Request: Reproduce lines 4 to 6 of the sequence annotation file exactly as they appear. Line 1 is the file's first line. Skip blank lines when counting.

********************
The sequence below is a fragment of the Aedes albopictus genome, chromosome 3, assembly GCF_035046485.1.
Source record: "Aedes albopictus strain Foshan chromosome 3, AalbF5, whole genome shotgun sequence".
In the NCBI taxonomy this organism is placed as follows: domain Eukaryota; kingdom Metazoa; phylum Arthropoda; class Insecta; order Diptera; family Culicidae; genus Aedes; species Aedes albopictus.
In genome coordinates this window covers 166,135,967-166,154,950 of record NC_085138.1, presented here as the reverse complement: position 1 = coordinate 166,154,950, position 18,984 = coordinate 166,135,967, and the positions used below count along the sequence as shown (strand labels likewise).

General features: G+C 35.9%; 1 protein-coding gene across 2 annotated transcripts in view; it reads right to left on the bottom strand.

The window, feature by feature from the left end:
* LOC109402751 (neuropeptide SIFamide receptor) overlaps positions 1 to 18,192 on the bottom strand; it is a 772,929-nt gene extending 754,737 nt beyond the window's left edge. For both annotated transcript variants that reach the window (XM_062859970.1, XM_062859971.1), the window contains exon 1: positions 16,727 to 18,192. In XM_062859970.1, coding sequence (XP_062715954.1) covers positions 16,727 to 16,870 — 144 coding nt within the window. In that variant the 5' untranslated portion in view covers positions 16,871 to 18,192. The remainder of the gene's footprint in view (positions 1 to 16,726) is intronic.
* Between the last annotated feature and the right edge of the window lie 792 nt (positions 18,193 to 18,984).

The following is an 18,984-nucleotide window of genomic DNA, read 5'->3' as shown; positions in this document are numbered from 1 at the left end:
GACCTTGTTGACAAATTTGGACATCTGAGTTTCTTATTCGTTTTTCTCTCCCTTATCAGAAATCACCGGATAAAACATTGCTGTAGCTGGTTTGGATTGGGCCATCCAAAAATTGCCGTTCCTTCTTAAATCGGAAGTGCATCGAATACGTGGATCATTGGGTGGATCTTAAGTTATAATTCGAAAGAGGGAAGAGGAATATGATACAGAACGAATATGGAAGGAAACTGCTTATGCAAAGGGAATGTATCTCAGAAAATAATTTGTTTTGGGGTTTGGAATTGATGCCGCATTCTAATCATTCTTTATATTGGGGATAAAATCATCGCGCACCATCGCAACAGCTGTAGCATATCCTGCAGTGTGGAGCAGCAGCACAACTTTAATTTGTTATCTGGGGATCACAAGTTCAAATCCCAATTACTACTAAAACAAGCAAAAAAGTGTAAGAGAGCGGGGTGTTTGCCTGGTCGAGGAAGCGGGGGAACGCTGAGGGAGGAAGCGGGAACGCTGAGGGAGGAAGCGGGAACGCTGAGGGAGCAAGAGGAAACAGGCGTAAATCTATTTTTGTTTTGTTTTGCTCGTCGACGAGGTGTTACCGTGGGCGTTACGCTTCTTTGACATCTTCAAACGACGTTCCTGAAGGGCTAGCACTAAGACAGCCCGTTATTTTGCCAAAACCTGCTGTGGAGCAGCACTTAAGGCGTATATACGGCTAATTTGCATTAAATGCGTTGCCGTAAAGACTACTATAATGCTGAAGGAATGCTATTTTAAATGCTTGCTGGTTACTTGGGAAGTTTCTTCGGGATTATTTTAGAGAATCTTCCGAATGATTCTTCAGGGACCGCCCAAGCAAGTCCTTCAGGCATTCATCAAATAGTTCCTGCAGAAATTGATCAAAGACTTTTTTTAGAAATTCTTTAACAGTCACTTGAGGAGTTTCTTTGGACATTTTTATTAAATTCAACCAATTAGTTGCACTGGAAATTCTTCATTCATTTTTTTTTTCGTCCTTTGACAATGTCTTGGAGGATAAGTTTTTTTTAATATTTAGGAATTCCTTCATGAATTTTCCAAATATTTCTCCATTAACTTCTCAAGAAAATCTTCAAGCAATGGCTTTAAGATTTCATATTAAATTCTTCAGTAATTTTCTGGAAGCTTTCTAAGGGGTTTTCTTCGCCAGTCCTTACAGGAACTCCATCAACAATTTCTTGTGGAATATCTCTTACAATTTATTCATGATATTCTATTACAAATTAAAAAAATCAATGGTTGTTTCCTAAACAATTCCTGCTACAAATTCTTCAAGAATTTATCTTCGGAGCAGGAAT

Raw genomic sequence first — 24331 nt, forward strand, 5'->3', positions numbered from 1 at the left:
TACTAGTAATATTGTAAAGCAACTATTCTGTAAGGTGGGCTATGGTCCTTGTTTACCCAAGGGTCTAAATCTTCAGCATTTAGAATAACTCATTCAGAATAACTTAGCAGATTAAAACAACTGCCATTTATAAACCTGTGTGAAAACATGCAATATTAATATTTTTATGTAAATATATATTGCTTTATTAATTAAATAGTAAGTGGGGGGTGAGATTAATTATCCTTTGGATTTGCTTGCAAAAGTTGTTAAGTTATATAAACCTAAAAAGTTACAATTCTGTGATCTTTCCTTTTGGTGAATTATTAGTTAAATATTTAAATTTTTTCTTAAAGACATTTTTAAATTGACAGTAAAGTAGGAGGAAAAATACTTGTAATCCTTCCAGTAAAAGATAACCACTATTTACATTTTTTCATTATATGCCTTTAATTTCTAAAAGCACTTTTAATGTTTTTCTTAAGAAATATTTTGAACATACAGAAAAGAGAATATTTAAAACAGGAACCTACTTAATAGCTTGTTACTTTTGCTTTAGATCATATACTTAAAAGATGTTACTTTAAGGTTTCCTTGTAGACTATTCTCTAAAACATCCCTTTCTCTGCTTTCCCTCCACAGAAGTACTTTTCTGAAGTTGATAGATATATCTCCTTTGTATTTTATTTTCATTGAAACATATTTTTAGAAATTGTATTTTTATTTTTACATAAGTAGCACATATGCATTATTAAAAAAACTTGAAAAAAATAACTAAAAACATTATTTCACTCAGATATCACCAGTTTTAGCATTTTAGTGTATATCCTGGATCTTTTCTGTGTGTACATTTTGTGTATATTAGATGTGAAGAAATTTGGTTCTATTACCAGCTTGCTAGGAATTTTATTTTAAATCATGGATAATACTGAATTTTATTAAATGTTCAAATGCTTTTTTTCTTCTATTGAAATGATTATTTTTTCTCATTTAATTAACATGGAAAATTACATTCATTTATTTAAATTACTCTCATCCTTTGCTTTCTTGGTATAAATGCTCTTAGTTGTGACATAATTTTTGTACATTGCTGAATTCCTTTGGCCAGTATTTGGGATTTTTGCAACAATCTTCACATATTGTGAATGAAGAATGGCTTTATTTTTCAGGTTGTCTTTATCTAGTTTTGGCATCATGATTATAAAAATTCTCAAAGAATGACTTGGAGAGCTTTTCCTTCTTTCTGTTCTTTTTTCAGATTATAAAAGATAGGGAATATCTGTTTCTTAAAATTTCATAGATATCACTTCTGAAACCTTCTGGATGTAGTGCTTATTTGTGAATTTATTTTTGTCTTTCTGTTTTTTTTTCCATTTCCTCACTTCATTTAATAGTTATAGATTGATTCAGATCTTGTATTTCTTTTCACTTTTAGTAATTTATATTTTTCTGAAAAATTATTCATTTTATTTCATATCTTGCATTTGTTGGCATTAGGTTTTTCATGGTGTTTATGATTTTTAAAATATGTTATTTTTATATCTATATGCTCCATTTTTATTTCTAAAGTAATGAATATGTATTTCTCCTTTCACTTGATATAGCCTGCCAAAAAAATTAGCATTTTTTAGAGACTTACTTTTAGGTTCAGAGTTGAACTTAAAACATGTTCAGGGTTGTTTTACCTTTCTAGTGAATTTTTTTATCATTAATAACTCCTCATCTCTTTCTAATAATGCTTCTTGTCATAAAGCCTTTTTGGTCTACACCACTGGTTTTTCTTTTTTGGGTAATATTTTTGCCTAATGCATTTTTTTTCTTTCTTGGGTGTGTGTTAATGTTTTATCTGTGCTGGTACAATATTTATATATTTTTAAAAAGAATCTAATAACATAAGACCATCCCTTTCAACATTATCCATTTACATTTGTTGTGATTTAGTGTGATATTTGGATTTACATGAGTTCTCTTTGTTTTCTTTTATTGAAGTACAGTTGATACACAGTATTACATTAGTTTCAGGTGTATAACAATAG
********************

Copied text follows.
In genome coordinates this window covers 166,135,967-166,154,950 of record NC_085138.1, presented here as the reverse complement: position 1 = coordinate 166,154,950, position 18,984 = coordinate 166,135,967, and the positions used below count along the sequence as shown (strand labels likewise).

General features: G+C 35.9%; 1 protein-coding gene across 2 annotated transcripts in view; it reads right to left on the bottom strand.

The window, feature by feature from the left end: